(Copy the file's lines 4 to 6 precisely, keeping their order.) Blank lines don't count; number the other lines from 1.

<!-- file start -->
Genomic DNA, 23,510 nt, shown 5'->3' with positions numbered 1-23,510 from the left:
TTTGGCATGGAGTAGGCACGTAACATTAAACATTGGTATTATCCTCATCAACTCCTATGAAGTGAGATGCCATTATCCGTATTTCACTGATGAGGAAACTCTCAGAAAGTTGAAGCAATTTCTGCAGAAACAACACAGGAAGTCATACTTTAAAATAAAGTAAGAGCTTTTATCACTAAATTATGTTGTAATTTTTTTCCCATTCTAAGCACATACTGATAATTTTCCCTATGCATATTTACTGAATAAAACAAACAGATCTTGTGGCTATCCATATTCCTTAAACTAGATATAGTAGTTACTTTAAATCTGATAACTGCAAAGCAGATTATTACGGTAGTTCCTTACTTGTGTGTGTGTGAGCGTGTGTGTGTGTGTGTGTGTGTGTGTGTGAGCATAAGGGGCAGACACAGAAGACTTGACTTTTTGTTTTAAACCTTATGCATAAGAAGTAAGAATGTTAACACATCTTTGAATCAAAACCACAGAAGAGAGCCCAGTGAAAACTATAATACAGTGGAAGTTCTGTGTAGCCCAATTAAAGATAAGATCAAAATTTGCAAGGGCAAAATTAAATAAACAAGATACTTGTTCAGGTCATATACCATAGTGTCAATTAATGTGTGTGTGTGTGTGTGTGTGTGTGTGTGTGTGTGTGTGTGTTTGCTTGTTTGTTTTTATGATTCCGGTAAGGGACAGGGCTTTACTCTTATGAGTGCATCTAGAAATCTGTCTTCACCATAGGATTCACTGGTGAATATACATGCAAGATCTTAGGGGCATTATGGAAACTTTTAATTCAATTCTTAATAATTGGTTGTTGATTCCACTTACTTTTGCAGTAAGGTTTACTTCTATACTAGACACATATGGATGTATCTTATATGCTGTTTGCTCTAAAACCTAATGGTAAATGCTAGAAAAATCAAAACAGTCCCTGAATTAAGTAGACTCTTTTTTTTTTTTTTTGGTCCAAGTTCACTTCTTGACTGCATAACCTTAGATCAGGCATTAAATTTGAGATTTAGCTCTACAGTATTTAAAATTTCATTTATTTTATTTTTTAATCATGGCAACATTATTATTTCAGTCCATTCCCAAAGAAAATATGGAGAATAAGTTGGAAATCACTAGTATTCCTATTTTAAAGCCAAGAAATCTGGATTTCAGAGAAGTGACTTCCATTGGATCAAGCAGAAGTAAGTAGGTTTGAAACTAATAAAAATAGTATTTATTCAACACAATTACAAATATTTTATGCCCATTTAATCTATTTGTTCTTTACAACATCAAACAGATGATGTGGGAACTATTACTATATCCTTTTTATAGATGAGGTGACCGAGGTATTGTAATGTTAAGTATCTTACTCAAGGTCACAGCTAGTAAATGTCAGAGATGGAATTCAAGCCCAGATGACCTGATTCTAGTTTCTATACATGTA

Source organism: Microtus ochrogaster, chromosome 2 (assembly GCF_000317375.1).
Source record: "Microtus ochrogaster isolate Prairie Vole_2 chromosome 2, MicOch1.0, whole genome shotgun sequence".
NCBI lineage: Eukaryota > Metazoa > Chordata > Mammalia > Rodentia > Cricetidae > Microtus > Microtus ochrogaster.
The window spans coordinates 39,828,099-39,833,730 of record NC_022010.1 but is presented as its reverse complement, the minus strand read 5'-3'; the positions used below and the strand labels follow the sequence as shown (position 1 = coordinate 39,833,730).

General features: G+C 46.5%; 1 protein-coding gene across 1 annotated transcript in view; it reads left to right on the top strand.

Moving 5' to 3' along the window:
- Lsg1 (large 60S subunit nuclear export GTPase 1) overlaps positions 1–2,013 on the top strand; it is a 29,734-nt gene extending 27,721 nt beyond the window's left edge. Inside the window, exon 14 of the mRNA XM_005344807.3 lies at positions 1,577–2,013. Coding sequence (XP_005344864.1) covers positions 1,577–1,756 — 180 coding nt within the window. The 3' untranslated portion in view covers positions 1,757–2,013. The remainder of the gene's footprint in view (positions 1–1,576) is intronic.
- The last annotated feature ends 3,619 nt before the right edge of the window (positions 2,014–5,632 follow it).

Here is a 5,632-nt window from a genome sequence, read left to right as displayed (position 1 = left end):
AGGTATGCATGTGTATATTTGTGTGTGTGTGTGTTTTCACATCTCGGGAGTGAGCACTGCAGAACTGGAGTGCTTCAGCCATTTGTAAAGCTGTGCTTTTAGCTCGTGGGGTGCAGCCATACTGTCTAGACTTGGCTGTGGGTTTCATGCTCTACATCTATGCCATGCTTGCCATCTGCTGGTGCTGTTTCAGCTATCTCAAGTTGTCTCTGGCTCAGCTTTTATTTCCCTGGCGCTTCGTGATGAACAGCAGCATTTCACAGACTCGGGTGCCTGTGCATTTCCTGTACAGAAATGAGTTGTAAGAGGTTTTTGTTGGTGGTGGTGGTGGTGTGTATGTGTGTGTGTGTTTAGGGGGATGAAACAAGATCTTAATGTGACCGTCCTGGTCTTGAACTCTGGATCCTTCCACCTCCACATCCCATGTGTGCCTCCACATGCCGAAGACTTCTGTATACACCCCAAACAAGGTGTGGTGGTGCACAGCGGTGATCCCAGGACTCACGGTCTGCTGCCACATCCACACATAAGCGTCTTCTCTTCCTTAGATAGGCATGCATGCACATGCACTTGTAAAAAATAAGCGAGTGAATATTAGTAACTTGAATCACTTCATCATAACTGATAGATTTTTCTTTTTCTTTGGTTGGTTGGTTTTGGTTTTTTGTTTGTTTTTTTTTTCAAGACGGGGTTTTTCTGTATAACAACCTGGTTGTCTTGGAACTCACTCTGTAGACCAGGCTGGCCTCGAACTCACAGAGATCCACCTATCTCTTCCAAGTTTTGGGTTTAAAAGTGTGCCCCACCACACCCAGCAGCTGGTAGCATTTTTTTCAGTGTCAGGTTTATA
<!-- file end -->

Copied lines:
Source record: "Microtus ochrogaster isolate Prairie Vole_2 chromosome 2, MicOch1.0, whole genome shotgun sequence".
NCBI lineage: Eukaryota > Metazoa > Chordata > Mammalia > Rodentia > Cricetidae > Microtus > Microtus ochrogaster.
The window spans coordinates 39,828,099-39,833,730 of record NC_022010.1 but is presented as its reverse complement, the minus strand read 5'-3'; the positions used below and the strand labels follow the sequence as shown (position 1 = coordinate 39,833,730).